This is the mail archive of the mailing list for the GCC project.

Index Nav: [Date Index] [Subject Index] [Author Index] [Thread Index]
Message Nav: [Date Prev] [Date Next] [Thread Prev] [Thread Next]
Other format: [Raw text]

Re: [GSoC'19] First Evaluations: Implementing OpenMP Work Stealing Scheduling

> > Implementation of competing systems:
> > The intel OpenMP implementation [1] is simpler.
> > It uses a single queue for each thread and a single subroutine for dequeuing and executing the tasks  [2, 3].
> > The taskgroup tasks and childen tasks are only counted (not queued) [4, 5, 6].
> > So the taskwait or barrier like constructs only have to check whether all the tasks of interest were computed.
> > This unifies the task queuing system and makes scheduling much simpler.

> I see the per-thread locks td_deque_lock in there, does it have anything
> like the per team lock (or per taskgroup lock) for some cases or not?
> What kind of locking does it use for task dependencies?  E.g. a task could
> depend on tasks running in multiple threads and some further tasks still
> queued in various threads' queues (plus some not yet satisfied tasks), for
> the dependencies certainly in libgomp data structures all the bookkeeping
> can't be done just with atomic accesses, so some mutex is needed. 
It doesn't seem like there are such locks.
Everything done outside of queue accesses are atomic count reads.
The dependencies, however, are handled in an interesting way.
They create a mutex for each dependency and try to acquire them before selecting a task [1, 2, 3].
> Where will a new task be placed when created?  Pick a random thread, take
> that thread's lock and put it into that queue?  What about threads that are
> currently sleeping and need to be woken up using gomp_sem_post, do we somehow
> prefer them for the new task placement?  Do we consider priorities just
> within each thread's queue and not globally?  I'm afraid if we want to avoid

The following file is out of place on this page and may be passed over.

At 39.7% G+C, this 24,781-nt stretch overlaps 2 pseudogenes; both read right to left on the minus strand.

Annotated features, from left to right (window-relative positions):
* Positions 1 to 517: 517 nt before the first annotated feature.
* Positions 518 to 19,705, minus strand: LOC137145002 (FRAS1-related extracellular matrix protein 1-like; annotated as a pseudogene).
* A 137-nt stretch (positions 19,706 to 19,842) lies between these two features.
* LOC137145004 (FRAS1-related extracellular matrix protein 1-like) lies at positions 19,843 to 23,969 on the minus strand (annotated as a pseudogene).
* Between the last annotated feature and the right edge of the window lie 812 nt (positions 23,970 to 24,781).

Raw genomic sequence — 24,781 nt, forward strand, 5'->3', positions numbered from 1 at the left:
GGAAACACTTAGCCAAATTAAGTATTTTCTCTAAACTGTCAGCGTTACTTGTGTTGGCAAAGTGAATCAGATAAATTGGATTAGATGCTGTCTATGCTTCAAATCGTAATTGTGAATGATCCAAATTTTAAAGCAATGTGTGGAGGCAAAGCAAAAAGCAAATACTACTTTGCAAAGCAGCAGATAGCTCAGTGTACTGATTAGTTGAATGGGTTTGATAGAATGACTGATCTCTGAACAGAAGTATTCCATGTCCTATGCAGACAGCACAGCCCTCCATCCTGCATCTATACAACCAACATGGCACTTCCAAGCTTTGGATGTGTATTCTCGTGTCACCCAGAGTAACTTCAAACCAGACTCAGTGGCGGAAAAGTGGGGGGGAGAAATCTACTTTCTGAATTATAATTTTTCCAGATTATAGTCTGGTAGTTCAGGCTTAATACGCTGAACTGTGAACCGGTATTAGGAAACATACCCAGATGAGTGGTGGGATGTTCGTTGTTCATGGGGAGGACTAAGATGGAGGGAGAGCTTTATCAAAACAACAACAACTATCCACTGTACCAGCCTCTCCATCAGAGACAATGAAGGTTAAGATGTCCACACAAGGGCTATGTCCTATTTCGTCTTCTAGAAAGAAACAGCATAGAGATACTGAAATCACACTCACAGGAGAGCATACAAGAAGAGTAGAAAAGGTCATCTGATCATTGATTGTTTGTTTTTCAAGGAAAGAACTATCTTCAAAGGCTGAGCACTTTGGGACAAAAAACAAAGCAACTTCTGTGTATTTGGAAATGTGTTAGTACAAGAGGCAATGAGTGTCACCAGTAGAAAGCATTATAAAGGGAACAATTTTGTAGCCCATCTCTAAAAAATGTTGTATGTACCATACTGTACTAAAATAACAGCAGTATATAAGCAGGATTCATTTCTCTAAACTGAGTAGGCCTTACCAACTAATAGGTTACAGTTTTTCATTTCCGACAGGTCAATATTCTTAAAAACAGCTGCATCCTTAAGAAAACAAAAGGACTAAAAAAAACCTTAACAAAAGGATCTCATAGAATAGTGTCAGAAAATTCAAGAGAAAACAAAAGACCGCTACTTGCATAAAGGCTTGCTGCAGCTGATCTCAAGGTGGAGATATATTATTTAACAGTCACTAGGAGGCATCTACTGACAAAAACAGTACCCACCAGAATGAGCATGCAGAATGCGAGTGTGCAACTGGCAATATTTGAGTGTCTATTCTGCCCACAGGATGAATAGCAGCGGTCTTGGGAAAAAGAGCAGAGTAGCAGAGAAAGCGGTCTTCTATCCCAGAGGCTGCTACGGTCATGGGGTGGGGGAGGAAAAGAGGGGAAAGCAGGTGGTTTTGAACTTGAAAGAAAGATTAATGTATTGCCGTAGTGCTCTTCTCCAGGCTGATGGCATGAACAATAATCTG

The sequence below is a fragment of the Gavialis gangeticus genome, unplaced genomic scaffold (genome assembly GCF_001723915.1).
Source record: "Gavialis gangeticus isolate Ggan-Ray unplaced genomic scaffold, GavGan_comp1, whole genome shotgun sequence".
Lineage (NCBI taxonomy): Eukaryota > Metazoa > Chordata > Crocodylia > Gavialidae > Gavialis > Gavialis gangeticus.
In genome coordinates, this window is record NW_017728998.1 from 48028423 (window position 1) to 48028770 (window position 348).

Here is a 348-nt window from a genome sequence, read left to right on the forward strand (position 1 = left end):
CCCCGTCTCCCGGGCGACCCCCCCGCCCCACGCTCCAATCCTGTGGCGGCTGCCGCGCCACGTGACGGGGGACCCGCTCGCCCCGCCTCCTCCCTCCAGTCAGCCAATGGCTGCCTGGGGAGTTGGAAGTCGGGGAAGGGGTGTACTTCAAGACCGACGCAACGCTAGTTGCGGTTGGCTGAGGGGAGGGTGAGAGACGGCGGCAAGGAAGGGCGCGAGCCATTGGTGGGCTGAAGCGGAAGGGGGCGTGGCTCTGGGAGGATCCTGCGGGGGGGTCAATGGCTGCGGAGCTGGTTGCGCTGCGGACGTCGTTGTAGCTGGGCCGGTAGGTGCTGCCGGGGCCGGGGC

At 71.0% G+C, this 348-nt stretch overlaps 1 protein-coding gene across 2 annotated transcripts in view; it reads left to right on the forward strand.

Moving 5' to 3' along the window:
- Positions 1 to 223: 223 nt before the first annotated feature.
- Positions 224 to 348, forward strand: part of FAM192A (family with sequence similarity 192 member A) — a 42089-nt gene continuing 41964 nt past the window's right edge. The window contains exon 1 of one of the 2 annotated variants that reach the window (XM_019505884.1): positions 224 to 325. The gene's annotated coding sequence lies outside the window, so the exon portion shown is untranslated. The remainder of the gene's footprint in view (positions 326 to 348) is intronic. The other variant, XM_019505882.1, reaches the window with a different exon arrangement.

> the team->task_lock altogether or as much as possible, we have to and in the
> standard, priority is just a best effort, so it might be fine.
> For the work-stealing, if the current thread doesn't have anything in its
> own queue, will it pick a random other thread (or say remember what it tried
> last or similar)?  And as said earlier, if there is no work to do by the
> current thread, but it needs to wait for some other tasks to complete,
> it shouldn't busy wait forever, but needs to sleep and needs to be awaken if
> there is further work for it or if the condition it is waiting on is finally
> met (gomp_team_barrier_wake, taskwait->taskwait_sem,
> taskgroup->taskgroup_sem).
I think this is more of a policy issue.
libomp currently queues the children tasks on the queue of the current thread.
When there's no work to do, (or the current task is waiting on dependencies),
it uniformly chooses a victim, tests the dependencies and steals it.
We could play around with different configurations to see what works once we get a running prototype.
There's also some recent literature done in this part (locality-aware victim selection stuff).
For the case of the priorities, libomp doesn't actually seem to care about priority at all.
Since the OpenMP standard doesn't require strict priorities, I think we can just relax the priority constraints on a per-thread basis. 
> Another option, which I guess starts to go out of scope of your gsoc, is
> parallel depth first (PDF) search (Blelloch 1999) as an alternative to work
> stealing. Here's a presentation about some recent work in this area,
> although for Julia and not OpenMP (no idea if PDF would fit with OpenMP at
> all): 
I think PDF is also an interesting idea.
It seems the Julia fellows implemented PDF by assigning higher priorities to children tasks.
If that is the case, it should be trivial to implement since we already use prioirity queues (and libomp doesn't)
> > What to do on libgomp:
> > I think we should follow a similar path to libomp.
> > Instead of using 3 different queues, we could simply use one and only count the tasks of interest.

> We already do have such counts at least in some cases, e.g.
> taskgroup->num_children and sure, new ones can be added.
> The replacement of the 3 queues with either a single one or
> a per implicit task is the easy part. 
I'll first try to get libgomp work without the child and taskgroup queues.
Ray Kim
[1] Check done before stealing/executing a task.
[2] Acquirement of all the dependency mutexes.
[3] Construction of mutexes for each dependency.

Index Nav: [Date Index] [Subject Index] [Author Index] [Thread Index]
Message Nav: [Date Prev] [Date Next] [Thread Prev] [Thread Next]